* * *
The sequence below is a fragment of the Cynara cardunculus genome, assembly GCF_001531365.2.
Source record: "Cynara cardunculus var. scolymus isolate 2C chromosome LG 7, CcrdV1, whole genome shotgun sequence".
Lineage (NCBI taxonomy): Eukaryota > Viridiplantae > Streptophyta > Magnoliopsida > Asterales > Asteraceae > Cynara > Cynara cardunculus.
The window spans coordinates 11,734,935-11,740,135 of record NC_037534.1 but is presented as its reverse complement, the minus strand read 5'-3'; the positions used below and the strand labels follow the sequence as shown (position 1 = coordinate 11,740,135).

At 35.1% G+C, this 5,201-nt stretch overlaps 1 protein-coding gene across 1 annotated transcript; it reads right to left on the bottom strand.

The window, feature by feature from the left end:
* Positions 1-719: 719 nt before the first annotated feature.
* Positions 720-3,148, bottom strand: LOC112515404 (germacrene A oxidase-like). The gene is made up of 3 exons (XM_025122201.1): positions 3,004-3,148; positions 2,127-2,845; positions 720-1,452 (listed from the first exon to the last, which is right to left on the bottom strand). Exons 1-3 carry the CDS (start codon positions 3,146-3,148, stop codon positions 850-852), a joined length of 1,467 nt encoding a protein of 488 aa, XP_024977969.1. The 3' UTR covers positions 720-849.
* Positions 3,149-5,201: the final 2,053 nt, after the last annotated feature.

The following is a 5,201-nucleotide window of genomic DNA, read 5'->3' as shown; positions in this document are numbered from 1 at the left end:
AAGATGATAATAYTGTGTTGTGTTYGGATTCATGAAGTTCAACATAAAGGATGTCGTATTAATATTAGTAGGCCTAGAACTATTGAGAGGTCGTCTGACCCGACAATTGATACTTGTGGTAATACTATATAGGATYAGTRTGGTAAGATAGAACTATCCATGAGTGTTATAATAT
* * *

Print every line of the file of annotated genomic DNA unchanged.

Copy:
The sequence below is a fragment of the Cynara cardunculus genome, assembly GCF_001531365.2.
Source record: "Cynara cardunculus var. scolymus isolate 2C chromosome LG 7, CcrdV1, whole genome shotgun sequence".
Lineage (NCBI taxonomy): Eukaryota > Viridiplantae > Streptophyta > Magnoliopsida > Asterales > Asteraceae > Cynara > Cynara cardunculus.
The window spans coordinates 11,734,935-11,740,135 of record NC_037534.1 but is presented as its reverse complement, the minus strand read 5'-3'; the positions used below and the strand labels follow the sequence as shown (position 1 = coordinate 11,740,135).

At 35.1% G+C, this 5,201-nt stretch overlaps 1 protein-coding gene across 1 annotated transcript; it reads right to left on the bottom strand.

The window, feature by feature from the left end:
* Positions 1-719: 719 nt before the first annotated feature.
* Positions 720-3,148, bottom strand: LOC112515404 (germacrene A oxidase-like). The gene is made up of 3 exons (XM_025122201.1): positions 3,004-3,148; positions 2,127-2,845; positions 720-1,452 (listed from the first exon to the last, which is right to left on the bottom strand). Exons 1-3 carry the CDS (start codon positions 3,146-3,148, stop codon positions 850-852), a joined length of 1,467 nt encoding a protein of 488 aa, XP_024977969.1. The 3' UTR covers positions 720-849.
* Positions 3,149-5,201: the final 2,053 nt, after the last annotated feature.

The following is a 5,201-nucleotide window of genomic DNA, read 5'->3' as shown; positions in this document are numbered from 1 at the left end:
AAGATGATAATAYTGTGTTGTGTTYGGATTCATGAAGTTCAACATAAAGGATGTCGTATTAATATTAGTAGGCCTAGAACTATTGAGAGGTCGTCTGACCCGACAATTGATACTTGTGGTAATACTATATAGGATYAGTRTGGTAAGATAGAACTATCCATGAGTGTTATAATAT